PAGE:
Wednesday, 17 November 2021 11:00

Port of LA Officials Report Backlog Improvement Ahead of Holiday Season

Written by Madison Hirneisen, The Center Square


...traditional transpacific vessels, while the rest are much smaller. On average, the port is working about 17 ships per day, Seroka said.


Looking toward the holidays, Seroka said he expects to see some “leveling off” after Thanksgiving but does not anticipate a big drop in imports. While concerns over holiday shortages loom, Seroka said many retailers stocked up on Christmas inventory earlier this year than in the past.


“Our savvy retail community pulled forward a lot of their inventory and imports this year,” Seroka said. “We started seeing Christmas and holiday goods crossing the docks in June, much earlier than traditionally seen in late August and early September. So I think inventories are starting to build, which is good. Choices will be wider for us the American consumer, but we still have a lot of strength in the import market.”


To accelerate the movement of containers at the Port of Los Angeles and the Port of Long Beach, the Biden administration authorized the ports to work around the clock in mid-October. This 24/7 schedule, however, has not taken full effect at either port just yet.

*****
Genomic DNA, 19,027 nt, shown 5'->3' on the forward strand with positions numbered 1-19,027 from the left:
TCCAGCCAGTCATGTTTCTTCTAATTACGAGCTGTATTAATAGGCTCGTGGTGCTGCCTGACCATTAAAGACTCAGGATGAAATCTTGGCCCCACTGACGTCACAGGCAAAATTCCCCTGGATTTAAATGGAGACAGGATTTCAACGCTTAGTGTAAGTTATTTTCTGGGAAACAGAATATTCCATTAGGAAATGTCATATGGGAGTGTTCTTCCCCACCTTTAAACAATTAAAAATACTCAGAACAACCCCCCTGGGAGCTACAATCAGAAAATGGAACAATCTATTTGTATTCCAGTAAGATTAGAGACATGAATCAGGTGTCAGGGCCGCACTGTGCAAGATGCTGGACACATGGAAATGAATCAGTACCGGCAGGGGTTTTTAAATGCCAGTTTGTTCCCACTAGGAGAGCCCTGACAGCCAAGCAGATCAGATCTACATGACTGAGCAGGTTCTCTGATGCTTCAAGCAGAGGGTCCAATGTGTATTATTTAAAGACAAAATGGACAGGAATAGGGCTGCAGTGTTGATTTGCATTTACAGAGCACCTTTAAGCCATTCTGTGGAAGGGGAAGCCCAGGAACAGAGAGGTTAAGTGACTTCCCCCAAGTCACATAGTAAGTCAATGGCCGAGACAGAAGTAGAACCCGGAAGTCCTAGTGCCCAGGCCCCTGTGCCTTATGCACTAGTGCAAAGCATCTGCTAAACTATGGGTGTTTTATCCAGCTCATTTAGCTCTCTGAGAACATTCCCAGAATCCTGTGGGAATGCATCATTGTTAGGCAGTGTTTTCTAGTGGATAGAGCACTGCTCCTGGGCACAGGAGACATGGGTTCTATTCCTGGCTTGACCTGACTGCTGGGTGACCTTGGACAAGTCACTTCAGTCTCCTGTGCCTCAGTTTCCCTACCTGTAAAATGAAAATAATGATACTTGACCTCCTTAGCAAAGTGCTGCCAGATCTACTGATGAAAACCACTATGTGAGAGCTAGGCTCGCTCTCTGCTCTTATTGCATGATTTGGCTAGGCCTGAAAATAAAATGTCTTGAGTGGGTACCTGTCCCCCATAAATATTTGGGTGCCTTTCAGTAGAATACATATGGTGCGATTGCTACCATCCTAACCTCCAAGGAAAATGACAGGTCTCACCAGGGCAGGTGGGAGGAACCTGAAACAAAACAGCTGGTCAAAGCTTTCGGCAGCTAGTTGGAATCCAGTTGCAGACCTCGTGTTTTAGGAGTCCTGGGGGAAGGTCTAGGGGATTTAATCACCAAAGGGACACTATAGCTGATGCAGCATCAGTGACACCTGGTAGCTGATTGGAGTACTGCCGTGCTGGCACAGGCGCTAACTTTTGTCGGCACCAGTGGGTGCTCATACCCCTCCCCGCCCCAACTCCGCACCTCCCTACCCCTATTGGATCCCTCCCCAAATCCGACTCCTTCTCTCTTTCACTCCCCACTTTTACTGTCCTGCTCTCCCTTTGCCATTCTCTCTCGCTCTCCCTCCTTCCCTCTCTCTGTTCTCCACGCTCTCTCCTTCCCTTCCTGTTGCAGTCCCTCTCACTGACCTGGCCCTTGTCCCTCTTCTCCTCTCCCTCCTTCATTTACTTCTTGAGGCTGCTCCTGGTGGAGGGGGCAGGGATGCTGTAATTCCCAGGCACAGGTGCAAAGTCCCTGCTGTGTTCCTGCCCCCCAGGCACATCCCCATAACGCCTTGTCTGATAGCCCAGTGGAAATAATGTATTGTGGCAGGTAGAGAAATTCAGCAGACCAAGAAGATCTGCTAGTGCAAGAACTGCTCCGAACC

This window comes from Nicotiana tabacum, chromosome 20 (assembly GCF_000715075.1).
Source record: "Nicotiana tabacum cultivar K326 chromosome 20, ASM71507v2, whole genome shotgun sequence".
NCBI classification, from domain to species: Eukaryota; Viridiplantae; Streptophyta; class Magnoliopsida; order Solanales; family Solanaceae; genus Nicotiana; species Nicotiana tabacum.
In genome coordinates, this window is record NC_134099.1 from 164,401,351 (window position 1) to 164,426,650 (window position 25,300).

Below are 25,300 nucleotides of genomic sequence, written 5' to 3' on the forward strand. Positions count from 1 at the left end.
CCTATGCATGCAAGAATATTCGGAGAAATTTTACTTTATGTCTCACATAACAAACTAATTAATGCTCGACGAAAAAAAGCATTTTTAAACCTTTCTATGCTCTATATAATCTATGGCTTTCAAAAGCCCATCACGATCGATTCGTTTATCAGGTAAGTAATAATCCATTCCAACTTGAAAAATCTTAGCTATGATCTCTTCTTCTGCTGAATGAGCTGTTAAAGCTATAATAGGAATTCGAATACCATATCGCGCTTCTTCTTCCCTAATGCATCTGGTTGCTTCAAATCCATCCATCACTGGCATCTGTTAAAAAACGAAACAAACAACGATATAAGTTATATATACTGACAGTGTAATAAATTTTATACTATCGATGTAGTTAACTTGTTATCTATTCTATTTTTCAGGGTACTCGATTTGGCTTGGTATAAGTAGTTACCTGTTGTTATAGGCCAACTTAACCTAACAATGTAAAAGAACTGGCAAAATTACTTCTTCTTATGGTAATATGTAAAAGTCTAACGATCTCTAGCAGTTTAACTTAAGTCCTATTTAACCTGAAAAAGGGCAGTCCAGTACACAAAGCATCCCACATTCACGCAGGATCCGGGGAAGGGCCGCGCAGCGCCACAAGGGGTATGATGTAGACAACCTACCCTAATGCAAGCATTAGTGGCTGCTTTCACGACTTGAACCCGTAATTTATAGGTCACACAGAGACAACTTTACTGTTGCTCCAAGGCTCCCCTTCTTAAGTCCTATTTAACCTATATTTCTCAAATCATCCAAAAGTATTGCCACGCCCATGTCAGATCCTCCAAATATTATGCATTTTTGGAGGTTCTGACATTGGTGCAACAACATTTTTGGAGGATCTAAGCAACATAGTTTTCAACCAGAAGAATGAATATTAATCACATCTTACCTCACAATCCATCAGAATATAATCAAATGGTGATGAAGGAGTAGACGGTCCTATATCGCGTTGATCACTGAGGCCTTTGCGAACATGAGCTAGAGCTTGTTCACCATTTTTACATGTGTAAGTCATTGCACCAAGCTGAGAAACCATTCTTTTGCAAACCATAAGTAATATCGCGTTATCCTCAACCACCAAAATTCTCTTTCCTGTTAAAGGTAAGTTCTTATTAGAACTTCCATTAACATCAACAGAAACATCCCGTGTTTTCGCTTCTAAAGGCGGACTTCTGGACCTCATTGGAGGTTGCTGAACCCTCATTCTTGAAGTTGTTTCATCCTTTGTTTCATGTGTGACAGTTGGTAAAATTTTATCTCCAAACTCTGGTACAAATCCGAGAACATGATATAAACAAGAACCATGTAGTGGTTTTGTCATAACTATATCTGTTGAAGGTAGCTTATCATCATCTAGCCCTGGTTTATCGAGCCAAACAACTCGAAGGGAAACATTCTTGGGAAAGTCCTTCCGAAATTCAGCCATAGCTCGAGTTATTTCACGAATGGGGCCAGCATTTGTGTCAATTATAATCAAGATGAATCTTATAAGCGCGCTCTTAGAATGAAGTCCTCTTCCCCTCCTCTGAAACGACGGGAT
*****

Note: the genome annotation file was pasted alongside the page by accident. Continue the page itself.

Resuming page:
Officials explained Nov. 16 the president’s authorization was just the first step in making the move to around-the-clock operations, but officials still remain in coordination with other parts of the supply chain, like rail operators and truck drivers, to make the switch.


At this time, Seroka said the port is operating at about 19 hours per day by implementing “flex hours” and opening gates a bit earlier. He added the port is still working to “get this entire orchestra of supply chain players on the same calendar,” noting there have been “very few takers” to date.


Seroka said there is currently a need for more warehouse workers and truck drivers to increase operations, noting about 8,000 warehouse jobs are currently open in Southern California. In addition, the latest estimate from the American Trucking Associations says the U.S. is short about 80,000 drivers---an all-time high in the industry.


To get to the point where the ports operate around the clock, Seroka said it’s going to take hiring more of these workers and syncing schedules with other major players on the supply chain.


We thank The Center Square for reprint permission.


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